Like most planets, Bungula was a nasty, inhospitable environment. Most of the people who were looking forward to migrating to exoplanets were fitted with transhumanistic upgrades that would help them survive. The Freemarketeers did not have these luxuries, because they were free, and most rejected them on principle. The ones who were fine with the contradiction would be looked down upon by their peers, so they too were just normal people. Without protective habitats, no natural human would be able to survive on Bungula’s surface for longer than a few minutes. The conundrum here was that the Freemarketeers were still a cancerous tumor that needed to be excised from the otherwise healthy body. Ecrin, Sharice, and both versions of Holly Blue held a meeting to discuss other options. They thought about calling upon the aid of people with time powers, perhaps the Trotter, or the doorwalkers, but ultimately decided against this. What little the majority of the system knew about temporal manipulation, they chalked up to some fancy molecular teleportation, which was a perfectly normal human advancement. Basically, they still didn’t know about salmon and choosers, and just thought scientists had invented stable teleportation. The most likely outcome of the Freemarketeer exodus was their self-destruction, but there was a chance they would survive, and then thousands of people had all this knowledge they weren’t meant to have.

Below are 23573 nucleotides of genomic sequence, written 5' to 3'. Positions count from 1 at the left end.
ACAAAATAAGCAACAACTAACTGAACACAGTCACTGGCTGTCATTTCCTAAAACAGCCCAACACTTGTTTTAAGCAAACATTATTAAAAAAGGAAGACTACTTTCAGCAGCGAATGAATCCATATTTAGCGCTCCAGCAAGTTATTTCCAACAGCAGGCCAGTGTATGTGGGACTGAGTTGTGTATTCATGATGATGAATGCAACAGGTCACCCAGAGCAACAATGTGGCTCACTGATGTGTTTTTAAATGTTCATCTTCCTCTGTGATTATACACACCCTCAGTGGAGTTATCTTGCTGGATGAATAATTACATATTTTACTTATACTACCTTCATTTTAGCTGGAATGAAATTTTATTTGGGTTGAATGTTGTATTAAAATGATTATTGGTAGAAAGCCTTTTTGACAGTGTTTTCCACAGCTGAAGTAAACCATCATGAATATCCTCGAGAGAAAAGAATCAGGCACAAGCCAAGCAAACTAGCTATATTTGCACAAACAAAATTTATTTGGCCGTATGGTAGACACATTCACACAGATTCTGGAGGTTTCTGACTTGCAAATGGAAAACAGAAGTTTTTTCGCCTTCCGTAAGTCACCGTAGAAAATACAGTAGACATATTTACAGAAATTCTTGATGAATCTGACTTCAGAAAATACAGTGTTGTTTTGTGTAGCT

So the crew went back to their plan to get rid of them on Bungula, but to prevent themselves from becoming mass murderers, they would need to gather life-saving resources on their own. The older Holly Blue, from the alternate timeline, who was usually just called Weaver, had an idea. “It’s called the Insulator of Life.”